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Microsoft, Nintendo, Sony ask Trump to skip tariffs on gaming consoles

The companies say tariffs on consoles would undermine "efforts to protect US intellectual property and preserve US high-tech leadership."

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Gamers at the massive E3 video game conference in LA earlier this month.

James Martin/CNET

President Donald Trump's plan to increase tariffs on goods produced in China would affect a wide range of consumer goods. One gadget that could see a price increase because of a trade war is the video game consoles, and the three biggest companies behind consoles have come together to ask Trump for a pass.

Microsoft, Nintendo and Sony sent a letter dated June 17 to the Office of the United States Trade Representative requesting that video game consoles be removed from the list of products covered by tariffs. The companies say a tariff on consoles would stifle innovation and harm the larger gaming ecosystem -- threatening jobs and injuring consumers, video game developers and retailers. Microsoft makes the Xbox console, Nintendo makes the Switch, and Sony makes the PlayStation.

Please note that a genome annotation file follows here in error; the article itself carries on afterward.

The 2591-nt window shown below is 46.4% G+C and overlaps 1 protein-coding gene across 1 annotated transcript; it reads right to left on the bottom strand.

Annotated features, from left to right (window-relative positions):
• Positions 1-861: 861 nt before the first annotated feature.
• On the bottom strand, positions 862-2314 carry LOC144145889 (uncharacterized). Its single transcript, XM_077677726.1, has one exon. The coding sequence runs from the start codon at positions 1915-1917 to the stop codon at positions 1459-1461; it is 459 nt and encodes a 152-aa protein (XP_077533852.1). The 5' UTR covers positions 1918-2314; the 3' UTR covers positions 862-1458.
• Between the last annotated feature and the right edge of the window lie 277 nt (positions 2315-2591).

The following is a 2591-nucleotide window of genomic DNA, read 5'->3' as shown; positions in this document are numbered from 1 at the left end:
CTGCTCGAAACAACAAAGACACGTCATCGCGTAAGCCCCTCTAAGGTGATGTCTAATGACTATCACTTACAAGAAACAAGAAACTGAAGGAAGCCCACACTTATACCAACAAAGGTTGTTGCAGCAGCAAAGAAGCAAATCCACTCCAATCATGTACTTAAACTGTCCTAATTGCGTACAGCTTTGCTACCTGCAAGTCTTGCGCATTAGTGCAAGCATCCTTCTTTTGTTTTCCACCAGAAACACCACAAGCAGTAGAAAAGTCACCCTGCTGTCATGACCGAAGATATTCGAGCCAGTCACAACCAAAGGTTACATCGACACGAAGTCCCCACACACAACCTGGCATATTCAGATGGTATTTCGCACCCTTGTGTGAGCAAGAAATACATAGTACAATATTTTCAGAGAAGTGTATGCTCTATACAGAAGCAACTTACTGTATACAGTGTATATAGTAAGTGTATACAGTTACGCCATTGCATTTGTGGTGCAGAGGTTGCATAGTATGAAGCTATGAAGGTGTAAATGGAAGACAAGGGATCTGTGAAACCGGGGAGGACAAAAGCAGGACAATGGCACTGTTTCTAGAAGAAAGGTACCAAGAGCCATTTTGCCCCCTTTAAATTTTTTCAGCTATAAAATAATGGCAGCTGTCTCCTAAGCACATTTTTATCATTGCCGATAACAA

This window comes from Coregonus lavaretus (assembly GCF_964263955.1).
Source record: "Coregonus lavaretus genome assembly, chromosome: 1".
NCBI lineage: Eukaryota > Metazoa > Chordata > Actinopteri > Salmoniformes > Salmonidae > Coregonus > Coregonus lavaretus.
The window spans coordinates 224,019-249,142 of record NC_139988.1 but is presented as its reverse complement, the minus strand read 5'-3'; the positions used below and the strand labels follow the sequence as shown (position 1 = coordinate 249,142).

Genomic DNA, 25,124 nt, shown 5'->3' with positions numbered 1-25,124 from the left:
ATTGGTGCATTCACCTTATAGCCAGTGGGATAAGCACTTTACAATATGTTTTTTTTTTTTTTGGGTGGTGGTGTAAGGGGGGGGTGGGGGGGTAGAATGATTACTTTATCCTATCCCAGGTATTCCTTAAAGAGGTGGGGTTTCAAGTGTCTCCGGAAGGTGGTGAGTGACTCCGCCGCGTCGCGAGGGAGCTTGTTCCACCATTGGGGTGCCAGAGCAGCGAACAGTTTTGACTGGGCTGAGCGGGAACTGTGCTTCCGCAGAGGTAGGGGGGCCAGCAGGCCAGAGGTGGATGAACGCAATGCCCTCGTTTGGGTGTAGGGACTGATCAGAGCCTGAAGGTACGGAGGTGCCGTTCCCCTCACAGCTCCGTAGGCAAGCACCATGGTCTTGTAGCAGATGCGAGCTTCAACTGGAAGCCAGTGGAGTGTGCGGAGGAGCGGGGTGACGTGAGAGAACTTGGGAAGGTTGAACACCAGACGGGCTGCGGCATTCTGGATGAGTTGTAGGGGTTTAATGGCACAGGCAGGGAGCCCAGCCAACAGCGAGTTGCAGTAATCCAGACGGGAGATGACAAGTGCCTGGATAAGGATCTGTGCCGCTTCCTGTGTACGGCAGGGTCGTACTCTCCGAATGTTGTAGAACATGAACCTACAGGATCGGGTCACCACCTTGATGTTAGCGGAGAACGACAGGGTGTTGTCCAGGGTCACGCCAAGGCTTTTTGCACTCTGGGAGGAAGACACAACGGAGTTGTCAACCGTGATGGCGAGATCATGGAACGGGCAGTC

"While we appreciate the administration's efforts to protect US intellectual property and preserve US high-tech leadership," the three companies said in the letter, "the disproportionate harm caused by these tariffs to US consumers and businesses will undermine -- not advance -- these goals."

The Entertainment Software Association (ESA), a lobbying group for the video game industry, is mentioned in the letter  and also opposes the planned tariffs.

"The video game industry is a national leader in job creation, trade, innovation, audience engagement, consumer protection and creative expression," an ESA spokesperson said in an emailed statement Wednesday. "Importantly, our industry also boasts a trade surplus for the American economy. Tariffs will erode innovation, decrease job opportunities for American workers and increase prices for consumers."

Video game consoles wouldn't be the only consumer electronics subject to Trump's tariffs. Phones could see a price increase, and the rollout of 5G could suffer.